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‘He Named Me Malala’ Reveals Nobel Winner Yousafzai’s Human Side

'He Named Me Malala' Reveals Nobel Winner Yousafzai's Human Side

Davis Guggenheim, who joined Al Gore in his fight against global warming with the Oscar-winning “An Inconvenient Truth” and championed education with “Waiting for Superman,” is now taking social action documentaries to a new level with “He Named Me Malala” (October 2).

The movie is a father-daughter documentary that jumps between teenager Malala, who celebrates her 16th birthday in Birmingham, England in the film–something the Taliban in her Pakistan village sought to prevent when they shot the 15-year-old in the head, rendering her comatose until doctors brought her back to consciousness–and the story of a shared outspoken activism about education for all, especially women.

Producers Walter Parkes and Laurie MacDonald acquired the rights to Malala’s story and her book “I Am Malala” but after meeting her in person, decided no one else could play her and that her story had to be a documentary. For the movie backed by Image Nation of Abu Dabi and Participant Media, Guggenheim started off by recording several hours of audio interviews with Malala and her father, which serves as their narration of many stories from the past illustrated by animator Jason Carpenter.

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“There is not a country that will not have this movie,” declared Guggenheim before the Telluride premiere, as Fox Searchlight and NatGeo will make it seen around the world. The movie also played well to audiences and critics in Toronto. And a documentary Oscar campaign beckons.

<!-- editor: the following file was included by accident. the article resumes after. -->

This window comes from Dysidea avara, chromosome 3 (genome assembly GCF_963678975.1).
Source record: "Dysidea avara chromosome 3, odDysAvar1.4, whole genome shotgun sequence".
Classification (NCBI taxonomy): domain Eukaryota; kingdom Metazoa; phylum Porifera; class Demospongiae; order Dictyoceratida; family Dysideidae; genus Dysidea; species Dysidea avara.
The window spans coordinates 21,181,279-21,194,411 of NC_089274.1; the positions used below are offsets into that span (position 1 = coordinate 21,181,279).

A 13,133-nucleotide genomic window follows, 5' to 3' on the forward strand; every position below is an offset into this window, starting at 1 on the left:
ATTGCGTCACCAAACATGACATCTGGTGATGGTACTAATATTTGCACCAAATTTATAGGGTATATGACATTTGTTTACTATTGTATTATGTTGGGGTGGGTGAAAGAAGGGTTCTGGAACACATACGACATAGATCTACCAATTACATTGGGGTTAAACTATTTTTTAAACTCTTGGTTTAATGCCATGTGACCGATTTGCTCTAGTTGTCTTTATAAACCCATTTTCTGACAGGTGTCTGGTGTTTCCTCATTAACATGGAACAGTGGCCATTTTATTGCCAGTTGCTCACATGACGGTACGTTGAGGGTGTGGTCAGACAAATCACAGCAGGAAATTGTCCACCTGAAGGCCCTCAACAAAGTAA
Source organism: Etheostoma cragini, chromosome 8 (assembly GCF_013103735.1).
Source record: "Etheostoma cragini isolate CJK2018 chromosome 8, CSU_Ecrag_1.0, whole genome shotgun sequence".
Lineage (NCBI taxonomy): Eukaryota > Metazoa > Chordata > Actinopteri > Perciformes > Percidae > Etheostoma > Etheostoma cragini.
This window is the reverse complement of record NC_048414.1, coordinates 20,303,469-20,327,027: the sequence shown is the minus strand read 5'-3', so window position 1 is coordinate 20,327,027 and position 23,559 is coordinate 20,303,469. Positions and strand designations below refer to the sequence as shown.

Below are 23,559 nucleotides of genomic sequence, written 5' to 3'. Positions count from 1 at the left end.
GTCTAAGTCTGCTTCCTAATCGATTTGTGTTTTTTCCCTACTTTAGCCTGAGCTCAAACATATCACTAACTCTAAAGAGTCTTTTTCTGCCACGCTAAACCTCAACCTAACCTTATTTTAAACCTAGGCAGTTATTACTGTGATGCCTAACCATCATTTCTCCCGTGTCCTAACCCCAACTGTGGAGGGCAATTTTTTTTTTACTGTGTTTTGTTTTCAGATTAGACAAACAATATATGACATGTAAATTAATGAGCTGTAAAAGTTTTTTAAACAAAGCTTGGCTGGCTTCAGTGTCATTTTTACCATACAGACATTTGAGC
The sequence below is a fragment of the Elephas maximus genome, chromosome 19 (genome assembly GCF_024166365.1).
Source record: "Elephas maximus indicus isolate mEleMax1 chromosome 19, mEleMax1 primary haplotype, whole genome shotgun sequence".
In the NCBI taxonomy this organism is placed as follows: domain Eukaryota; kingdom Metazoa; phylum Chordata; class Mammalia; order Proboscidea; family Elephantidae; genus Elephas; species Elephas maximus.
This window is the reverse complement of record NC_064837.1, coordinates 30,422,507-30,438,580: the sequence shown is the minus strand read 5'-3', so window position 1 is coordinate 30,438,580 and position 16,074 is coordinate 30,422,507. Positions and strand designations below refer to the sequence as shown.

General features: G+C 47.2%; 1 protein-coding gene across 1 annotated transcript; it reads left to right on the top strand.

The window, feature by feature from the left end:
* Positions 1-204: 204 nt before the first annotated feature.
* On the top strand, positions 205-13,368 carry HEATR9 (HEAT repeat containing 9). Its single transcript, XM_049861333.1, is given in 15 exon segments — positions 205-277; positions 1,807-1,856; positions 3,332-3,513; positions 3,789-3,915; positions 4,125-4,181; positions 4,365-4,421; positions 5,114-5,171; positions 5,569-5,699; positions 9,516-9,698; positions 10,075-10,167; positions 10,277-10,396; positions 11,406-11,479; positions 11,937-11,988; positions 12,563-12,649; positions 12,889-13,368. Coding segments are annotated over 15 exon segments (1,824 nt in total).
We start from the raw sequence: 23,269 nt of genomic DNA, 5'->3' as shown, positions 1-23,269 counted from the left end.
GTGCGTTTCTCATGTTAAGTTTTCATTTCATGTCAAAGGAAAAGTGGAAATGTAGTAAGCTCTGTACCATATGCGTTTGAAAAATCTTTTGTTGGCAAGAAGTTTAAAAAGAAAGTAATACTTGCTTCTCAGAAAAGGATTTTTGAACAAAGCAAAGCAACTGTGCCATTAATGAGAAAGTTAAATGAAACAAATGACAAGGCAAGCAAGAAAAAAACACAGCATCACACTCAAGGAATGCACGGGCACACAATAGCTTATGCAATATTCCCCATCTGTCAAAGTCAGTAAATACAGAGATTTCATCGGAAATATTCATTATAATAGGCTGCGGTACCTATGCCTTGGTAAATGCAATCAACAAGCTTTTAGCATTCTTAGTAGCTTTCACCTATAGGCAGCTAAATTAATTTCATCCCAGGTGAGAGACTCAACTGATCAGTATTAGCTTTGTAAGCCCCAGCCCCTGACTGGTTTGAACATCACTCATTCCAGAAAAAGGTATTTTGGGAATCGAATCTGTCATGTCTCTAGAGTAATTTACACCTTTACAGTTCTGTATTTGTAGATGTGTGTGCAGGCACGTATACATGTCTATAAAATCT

Audiences will eat up this sincere and heartwarming drama, which underscores Guggenheim’s theme: that speaking out even in the face of death is the right thing to do. Identity is key to this. The father named his daughter after a teenage heroine of Afghanistan who spoke out against war and rode into battle where she was killed. “It’s better to live like a human for one day than to live like a slave for 100 years,” she cried.

But while Malala has been criticized for following her father’s bidding, she insists –while doing tons of homework, teasing her bratty brothers, and beefing up her English vocabulary for all her speaking engagements on the likes of Jon Stewart and GMA and advice to chiefs of state from Obama to Cameron–that she is her own self. “I am the same Malala,” she says, and her father agrees. He actually added her name to his all-male family tree, when she was born. “I have been given a new life,” Malala says, “and it is sacred.”

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